At a time like this, for the sake of Mumbai, Maharashtra and India, we can only hope that both our leaders and conscience keepers (self-appointed or otherwise) can rise above narrow political considerations. This would be an excellent time for Uddhav Thackeray to actually earn the title of “best CM” by performing on the ground. By saving Mumbai, Maharashtra and India. We all wish him well.

11 thoughts on “Changed BMC test strategy could make number of cases in Mumbai appear artificially lower

  1. Amusing that the first state to ignore Pappu’s irritating ‘test more’ chant is one where his own party is piggy-riding in power 😊 Who knows better that Pappu is not meant to be taken seriously ? 🤓

    Liked by 1 person

    1. The point of this press meet was to divert attention from the Jamaatis. It is clear to Pappu that the longer the lockdown continues, more videos will emerge of stone pelting on doctors and police.

      Even a 2nd standard kid can talk about testing, giving food to migrants etc. Good in theory. But it is the Leftist and socialist states like Delhi that are throwing out migrants. It is UP that is sheltering them.


  2. Off topic: Why with so many IT talents in India and big companies in this sector, India has not come up with its own version of Twitter?
    Twitter is controlled by a totally leftist Hinduphobic ownership/management and is actively shutting down accounts which are inconvenient to the narratives that it wants to spread around in Twitterverse.
    Why not create a India equivalent of Twitter to make Twitter irrelevant in Indian context? What does it take to create it? Why has no one attempted it in India? Are Indian IT companies only interested in service contracts?


  3. I don’t know how big a luxury we have about testing for Coronavirus, but delaying testing BMC is merely delaying count by a few days that is all. If the person is infected but not showing symptoms will not be tested now, but a few days later will show symptoms and will be tested. What is surprising to me why some celebrities like that singer were tested five-six times? Can a patient force administration to test him or her at his/her whim?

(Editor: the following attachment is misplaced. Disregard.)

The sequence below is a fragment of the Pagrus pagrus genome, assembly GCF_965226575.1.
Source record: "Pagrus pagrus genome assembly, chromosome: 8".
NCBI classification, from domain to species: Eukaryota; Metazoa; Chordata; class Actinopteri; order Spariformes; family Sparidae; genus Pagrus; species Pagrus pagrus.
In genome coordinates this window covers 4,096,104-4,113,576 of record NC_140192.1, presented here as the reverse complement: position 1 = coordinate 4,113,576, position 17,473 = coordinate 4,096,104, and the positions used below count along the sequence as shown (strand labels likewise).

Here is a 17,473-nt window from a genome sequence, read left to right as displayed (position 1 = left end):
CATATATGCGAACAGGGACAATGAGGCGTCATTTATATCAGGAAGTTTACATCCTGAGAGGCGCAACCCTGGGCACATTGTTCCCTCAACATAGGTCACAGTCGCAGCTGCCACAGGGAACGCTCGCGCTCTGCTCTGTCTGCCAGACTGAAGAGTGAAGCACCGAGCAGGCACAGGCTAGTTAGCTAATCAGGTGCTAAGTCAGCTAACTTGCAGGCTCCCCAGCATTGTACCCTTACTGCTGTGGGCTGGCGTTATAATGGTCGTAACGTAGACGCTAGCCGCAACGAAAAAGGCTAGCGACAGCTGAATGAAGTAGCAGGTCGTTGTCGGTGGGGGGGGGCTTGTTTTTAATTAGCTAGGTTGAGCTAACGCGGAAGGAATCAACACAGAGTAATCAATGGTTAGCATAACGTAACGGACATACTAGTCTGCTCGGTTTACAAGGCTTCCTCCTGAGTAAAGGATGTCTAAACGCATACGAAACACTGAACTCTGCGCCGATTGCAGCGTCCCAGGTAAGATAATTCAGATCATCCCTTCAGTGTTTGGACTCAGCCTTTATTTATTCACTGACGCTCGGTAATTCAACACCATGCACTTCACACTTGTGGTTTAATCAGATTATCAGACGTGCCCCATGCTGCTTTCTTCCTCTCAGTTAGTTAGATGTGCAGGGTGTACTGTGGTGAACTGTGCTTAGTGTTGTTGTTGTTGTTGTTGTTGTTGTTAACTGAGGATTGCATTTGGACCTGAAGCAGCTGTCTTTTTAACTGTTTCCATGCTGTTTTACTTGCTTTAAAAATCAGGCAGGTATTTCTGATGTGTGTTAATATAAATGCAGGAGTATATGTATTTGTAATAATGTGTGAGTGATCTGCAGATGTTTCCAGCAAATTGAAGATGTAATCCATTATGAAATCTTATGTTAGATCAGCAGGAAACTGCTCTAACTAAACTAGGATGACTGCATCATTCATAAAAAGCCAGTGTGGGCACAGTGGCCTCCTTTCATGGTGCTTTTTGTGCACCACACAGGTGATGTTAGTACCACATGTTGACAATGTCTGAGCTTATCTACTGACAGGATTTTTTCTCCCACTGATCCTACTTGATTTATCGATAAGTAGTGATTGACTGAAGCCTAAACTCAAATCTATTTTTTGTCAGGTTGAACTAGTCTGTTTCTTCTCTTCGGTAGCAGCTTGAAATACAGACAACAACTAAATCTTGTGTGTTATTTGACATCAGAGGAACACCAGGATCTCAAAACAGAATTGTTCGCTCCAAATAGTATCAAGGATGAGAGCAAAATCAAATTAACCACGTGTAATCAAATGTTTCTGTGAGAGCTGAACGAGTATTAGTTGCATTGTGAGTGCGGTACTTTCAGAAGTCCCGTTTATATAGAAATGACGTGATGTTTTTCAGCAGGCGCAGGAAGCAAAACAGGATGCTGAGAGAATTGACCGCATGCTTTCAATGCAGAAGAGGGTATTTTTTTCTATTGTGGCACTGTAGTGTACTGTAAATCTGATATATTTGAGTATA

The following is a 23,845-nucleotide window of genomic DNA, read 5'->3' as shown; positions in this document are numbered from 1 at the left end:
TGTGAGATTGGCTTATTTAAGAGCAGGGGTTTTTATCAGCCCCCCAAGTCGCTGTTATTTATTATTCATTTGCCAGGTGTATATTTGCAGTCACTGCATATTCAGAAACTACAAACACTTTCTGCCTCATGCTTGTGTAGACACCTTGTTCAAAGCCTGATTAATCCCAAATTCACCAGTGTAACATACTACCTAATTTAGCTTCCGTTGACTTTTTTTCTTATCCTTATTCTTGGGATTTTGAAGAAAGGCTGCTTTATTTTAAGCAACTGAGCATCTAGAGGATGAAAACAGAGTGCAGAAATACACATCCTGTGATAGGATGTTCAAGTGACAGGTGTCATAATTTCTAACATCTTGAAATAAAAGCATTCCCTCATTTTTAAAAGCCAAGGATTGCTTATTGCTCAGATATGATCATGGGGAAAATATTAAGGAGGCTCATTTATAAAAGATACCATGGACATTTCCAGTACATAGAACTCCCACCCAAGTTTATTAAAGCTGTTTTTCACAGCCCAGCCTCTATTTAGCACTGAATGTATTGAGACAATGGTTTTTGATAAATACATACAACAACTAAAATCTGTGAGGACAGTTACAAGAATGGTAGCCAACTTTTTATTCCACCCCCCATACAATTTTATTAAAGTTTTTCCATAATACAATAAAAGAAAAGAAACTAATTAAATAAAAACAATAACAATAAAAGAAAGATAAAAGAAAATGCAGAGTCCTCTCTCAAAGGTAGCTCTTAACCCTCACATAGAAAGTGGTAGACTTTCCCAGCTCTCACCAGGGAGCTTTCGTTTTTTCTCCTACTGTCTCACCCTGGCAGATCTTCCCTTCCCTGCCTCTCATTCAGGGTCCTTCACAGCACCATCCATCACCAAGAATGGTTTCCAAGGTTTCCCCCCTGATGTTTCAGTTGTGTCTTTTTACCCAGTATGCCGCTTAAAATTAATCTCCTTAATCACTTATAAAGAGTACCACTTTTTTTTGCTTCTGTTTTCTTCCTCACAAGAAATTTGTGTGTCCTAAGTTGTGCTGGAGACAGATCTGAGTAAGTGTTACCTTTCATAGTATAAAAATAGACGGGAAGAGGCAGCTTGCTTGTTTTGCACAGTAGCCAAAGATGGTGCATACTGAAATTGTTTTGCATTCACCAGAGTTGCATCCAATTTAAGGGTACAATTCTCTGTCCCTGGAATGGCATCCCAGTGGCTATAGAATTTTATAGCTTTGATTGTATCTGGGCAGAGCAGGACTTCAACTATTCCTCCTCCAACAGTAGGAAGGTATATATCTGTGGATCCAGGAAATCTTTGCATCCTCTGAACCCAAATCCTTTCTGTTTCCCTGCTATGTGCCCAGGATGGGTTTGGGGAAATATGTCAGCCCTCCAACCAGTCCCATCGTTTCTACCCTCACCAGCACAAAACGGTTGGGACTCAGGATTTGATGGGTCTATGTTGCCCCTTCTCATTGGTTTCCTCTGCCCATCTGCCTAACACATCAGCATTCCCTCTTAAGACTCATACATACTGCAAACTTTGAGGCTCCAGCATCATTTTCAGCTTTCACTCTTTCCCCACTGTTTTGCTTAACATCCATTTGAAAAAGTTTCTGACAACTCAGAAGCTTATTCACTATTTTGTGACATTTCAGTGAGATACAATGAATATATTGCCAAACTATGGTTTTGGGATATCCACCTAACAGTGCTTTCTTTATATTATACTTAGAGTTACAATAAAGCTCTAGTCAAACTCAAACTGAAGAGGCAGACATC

4. The numbers in WB, Kerala and now Mumbai are not believable (just like the Wuhan numbers are also not believable).

    The CM of these states are also numero unos and even if the numbers spike in these states, it is all Modi/BJP’s fault because these CM’s can do no wrong. In fact they are praised by one and all.

    The states are not still tracing the Jamaatis because of vote bank politics. Both the centre and states are guilty in this regard


  5. This will be dangerous… Asymptomatic is more dangerous as they may carry infection… My cousin who was asymptomatic tested positive got infection from her mother in law.. or may be it was reverse but we dont know… Just imagine if she was not tested she whd infected many… Close contact shd be tested


  6. Lately, I’ve seen a lot of criticism on this forum. Let’s face it: we are all armchair crtics. We don’t face any risk of action or inaction. But we fancy ourselves to be somehow the inheritors of some kind of superior knowledge. I wrote about this a few days ago that we can scarcely begin to appreciate or understand the kind of complex decision making environment in which the leadership we criticize have to operate in: the extraordinary number of dimensions that inevitably are in play where action under extreme uncertainty is met with need for speed, resources, execution, while bowing to compromises for reasons of expediency. I received the following on social media and figured it might help us to imagine what these could be. Read on….